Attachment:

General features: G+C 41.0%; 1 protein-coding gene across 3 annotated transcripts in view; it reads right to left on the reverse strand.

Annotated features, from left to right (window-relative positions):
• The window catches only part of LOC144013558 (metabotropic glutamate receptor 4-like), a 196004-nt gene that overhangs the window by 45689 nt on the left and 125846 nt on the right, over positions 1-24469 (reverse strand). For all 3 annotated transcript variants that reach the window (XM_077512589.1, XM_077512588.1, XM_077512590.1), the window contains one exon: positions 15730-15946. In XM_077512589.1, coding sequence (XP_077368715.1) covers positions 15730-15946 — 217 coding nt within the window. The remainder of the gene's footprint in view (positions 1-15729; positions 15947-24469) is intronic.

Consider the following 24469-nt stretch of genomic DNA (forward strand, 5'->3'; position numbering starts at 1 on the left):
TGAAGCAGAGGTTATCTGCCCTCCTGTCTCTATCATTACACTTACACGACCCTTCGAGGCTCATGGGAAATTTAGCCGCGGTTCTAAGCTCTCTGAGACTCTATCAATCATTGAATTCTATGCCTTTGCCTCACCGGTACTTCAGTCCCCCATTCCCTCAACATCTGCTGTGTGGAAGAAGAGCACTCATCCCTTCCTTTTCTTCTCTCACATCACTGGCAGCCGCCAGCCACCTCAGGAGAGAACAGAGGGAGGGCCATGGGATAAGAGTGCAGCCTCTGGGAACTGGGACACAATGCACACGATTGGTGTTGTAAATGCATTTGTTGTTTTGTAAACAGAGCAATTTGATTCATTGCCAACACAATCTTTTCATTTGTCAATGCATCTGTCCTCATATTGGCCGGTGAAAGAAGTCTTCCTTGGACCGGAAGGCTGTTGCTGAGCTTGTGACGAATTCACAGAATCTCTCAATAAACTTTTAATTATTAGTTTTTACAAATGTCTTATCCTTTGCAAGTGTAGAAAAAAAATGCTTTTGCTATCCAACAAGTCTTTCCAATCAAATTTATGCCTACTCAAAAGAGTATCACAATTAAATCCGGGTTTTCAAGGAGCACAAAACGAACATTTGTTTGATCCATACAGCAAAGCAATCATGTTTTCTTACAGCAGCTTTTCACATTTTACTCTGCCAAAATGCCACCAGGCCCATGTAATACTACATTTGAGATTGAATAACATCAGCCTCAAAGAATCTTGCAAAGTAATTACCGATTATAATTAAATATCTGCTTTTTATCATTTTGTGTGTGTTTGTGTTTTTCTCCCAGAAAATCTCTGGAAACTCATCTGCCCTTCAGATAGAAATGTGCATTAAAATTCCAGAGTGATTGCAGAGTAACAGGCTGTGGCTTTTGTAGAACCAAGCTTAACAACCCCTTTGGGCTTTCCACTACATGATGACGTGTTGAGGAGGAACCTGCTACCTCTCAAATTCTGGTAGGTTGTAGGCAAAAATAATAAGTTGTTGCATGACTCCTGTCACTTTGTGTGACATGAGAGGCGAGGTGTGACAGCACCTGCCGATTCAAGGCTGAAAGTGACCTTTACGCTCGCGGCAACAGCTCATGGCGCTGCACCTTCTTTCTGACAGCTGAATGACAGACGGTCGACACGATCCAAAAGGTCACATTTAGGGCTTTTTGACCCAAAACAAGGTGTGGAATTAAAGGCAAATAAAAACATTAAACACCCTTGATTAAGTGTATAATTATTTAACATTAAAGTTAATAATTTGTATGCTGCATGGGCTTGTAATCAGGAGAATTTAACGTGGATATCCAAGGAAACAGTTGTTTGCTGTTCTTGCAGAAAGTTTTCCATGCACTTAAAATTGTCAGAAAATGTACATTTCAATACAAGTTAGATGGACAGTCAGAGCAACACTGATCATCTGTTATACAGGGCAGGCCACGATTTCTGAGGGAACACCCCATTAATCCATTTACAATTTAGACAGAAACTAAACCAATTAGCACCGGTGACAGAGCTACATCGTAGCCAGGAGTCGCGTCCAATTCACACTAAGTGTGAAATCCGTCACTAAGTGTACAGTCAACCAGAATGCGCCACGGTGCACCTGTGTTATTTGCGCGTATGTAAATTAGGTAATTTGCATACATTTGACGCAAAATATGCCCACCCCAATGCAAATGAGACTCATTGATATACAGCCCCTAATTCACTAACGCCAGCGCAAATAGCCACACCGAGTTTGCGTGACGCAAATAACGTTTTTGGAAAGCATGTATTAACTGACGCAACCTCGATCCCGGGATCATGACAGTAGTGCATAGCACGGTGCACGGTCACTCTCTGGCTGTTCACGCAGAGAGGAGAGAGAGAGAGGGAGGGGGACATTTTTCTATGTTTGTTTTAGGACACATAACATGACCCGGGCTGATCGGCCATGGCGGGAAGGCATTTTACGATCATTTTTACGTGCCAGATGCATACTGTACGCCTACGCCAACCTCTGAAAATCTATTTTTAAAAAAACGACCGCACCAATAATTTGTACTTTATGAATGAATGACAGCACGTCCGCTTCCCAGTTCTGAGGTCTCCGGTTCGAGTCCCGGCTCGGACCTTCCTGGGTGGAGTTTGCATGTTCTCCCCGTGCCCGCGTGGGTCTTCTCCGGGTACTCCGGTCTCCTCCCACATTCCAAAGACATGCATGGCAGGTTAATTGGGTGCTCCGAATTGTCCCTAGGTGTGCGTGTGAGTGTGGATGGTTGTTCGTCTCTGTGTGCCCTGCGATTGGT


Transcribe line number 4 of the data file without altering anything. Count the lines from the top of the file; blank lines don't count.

Consider the following 24469-nt stretch of genomic DNA (forward strand, 5'->3'; position numbering starts at 1 on the left):